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Standardized excitable elements for scalable engineering of far-from-equilibrium chemical networks

A Publisher Correction to this article was published on 08 September 2022

This article has been updated

Abstract

Engineered far-from-equilibrium synthetic chemical networks that pulse or switch states in response to environmental signals could precisely regulate the kinetics of chemical synthesis or self-assembly. Currently, such networks must be extensively tuned to compensate for the different activities of and unintended reactions between a network’s various chemical components. Modular elements with standardized performance could be used to rapidly construct networks with designed functions. Here we develop standardized excitable chemical regulatory elements, termed genelets, and use them to construct complex in vitro transcriptional networks. We develop a protocol for identifying >15 interchangeable genelet elements with uniform performance and minimal crosstalk. These elements can be combined to engineer feedforward and feedback modules whose dynamics match those predicted by a simple kinetic model. Modules can then be rationally integrated and organized into networks that produce tunable temporal pulses and act as multistate switchable memories. Standardized genelet elements, and the workflow to identify more, should make engineering complex far-from-equilibrium chemical dynamics routine.

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Fig. 1: The hairpin clamp (HPC5) genelet toolbox.
Fig. 2: Design and screening protocol for identifying sequences for standardized HPC5 genelet domains.
Fig. 3: IFFLs orchestrate temporal pulses in genelet activation.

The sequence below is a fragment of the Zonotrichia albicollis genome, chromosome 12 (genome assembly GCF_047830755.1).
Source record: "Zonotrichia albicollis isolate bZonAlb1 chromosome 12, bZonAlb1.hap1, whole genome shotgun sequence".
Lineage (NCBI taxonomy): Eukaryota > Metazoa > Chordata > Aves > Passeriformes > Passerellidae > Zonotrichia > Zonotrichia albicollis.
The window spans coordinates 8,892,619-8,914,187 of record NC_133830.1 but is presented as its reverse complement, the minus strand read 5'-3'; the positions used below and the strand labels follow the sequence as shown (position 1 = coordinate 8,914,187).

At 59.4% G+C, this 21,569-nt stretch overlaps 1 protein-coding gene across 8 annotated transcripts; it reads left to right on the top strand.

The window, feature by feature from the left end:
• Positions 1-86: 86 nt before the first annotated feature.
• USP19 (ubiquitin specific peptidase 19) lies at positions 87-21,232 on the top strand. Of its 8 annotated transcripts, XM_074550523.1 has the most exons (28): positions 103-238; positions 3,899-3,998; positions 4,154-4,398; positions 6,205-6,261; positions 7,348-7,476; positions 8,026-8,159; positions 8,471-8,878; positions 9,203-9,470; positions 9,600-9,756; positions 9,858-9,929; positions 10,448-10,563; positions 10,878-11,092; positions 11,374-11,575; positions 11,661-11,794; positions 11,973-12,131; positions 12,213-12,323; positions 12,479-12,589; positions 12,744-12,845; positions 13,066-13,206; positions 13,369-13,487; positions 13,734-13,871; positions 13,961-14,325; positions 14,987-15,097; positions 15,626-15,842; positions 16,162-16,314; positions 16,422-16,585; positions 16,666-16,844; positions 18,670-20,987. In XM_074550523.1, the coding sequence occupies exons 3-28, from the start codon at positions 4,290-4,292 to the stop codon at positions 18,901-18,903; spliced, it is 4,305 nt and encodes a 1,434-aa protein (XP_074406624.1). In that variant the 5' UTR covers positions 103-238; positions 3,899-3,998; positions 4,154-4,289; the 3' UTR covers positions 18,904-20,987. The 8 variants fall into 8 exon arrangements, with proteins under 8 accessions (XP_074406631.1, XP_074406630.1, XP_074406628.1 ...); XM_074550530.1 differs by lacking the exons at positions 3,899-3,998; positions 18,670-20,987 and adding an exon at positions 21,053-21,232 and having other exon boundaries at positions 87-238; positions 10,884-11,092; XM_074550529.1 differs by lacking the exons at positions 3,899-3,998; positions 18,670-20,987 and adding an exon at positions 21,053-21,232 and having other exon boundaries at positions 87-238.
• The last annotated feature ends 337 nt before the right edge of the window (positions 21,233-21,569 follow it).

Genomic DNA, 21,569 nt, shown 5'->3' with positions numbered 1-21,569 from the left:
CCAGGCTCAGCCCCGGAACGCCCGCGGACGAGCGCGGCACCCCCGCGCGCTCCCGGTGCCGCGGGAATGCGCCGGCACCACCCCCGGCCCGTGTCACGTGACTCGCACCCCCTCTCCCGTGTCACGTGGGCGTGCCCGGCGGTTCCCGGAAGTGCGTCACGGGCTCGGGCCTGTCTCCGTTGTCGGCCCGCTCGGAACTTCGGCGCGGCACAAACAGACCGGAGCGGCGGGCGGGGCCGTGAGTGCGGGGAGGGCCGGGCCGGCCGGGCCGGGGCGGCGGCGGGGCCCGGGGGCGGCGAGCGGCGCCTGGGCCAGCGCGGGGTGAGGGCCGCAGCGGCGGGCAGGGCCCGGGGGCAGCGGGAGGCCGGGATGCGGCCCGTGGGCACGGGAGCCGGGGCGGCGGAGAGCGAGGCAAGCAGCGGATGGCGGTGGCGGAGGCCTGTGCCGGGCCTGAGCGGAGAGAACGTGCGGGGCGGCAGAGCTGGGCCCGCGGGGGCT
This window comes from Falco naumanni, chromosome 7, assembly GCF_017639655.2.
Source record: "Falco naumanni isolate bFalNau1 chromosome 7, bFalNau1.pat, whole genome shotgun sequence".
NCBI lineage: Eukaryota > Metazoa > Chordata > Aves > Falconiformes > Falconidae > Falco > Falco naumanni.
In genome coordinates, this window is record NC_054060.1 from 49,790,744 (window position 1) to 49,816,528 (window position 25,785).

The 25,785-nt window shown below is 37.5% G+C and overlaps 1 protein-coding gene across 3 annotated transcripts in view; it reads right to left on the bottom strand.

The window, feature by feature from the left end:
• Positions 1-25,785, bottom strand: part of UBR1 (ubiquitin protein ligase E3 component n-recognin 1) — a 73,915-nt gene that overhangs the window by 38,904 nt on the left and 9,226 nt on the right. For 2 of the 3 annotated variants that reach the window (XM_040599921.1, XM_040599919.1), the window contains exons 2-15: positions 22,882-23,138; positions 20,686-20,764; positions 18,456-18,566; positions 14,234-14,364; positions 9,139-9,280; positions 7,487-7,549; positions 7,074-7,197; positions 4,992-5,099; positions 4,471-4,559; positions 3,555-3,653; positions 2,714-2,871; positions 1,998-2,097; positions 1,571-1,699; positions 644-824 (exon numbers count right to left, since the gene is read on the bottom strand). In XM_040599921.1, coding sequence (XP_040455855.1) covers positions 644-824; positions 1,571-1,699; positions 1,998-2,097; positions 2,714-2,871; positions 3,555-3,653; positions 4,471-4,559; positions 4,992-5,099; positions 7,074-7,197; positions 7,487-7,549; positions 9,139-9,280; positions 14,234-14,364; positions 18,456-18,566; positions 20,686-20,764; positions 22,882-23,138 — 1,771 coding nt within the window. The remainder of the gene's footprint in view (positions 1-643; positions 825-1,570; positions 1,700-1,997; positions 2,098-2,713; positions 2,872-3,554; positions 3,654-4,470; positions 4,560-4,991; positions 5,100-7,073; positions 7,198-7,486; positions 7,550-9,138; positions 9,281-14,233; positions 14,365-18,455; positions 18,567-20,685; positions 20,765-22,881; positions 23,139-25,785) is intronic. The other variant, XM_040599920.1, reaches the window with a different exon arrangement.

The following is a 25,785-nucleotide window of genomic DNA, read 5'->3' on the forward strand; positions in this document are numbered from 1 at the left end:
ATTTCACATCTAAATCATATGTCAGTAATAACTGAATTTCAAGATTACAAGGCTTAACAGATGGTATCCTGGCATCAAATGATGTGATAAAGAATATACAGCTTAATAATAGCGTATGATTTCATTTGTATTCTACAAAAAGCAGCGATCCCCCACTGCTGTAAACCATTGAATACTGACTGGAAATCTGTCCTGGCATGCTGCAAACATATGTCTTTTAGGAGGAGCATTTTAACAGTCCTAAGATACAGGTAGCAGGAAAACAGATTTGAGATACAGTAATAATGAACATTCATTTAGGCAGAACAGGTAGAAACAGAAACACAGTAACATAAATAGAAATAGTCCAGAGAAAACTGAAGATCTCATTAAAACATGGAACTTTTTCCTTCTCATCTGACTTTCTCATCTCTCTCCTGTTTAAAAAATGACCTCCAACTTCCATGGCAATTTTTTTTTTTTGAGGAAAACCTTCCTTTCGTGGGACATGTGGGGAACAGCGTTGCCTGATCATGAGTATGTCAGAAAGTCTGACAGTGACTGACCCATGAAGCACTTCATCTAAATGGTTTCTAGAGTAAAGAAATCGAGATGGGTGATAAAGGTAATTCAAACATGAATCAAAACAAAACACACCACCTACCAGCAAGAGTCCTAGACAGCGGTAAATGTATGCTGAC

Fig. 4: A TSN composed of three mutually repressive BSMs.
Fig. 5: Engineering mesoscale networks by integrating modules and programming additional interactions.

Data availability

The data associated with this manuscript are available at: https://doi.org/10.7281/T1/UBSZF1.

Code availability

The general genelet model code, including scripts for the main text simulations, is available at: https://github.com/sschaff6/general-genelet-model.git.

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Acknowledgements

The authors thank E. Franco, E. Nakamura, M. Rubanov and P. Moerman for insightful conversations and comments on the manuscript. This material is based upon work supported by the National Science Foundation Graduate Research Fellowship under grant number DGE-1232825 to S.W.S. This work was principally supported by the Department of Energy under award number DE-SC001 0426 to R.S. K.C. was supported by National Science Foundation award number EFRI-1830893 and Army Research Office award W911NF2010057. This work was also supported by the University of Chicago Materials Research Science and Engineering Center, which is funded by the National Science Foundation under award number DMR-2011854 to J.O. and A.M. The funders had no role in study design, data collection and analysis, decision to publish or preparation of the manuscript.

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S.W.S and R.S. designed the research. S.W.S conducted most of the experiments and simulations. K.C. performed the experiments presented in Supplementary Information, sections 11, 3.4 and 4.6. M.N. performed preliminary experiments for the study. J.O. and A.M. conducted the multistability simulations and analysis. S.W.S and R.S. wrote the paper with feedback from the other authors.

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Correspondence to Rebecca Schulman.

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Schaffter, S.W., Chen, KL., O’Brien, J. et al. Standardized excitable elements for scalable engineering of far-from-equilibrium chemical networks. Nat. Chem. (2022). https://doi.org/10.1038/s41557-022-01001-3

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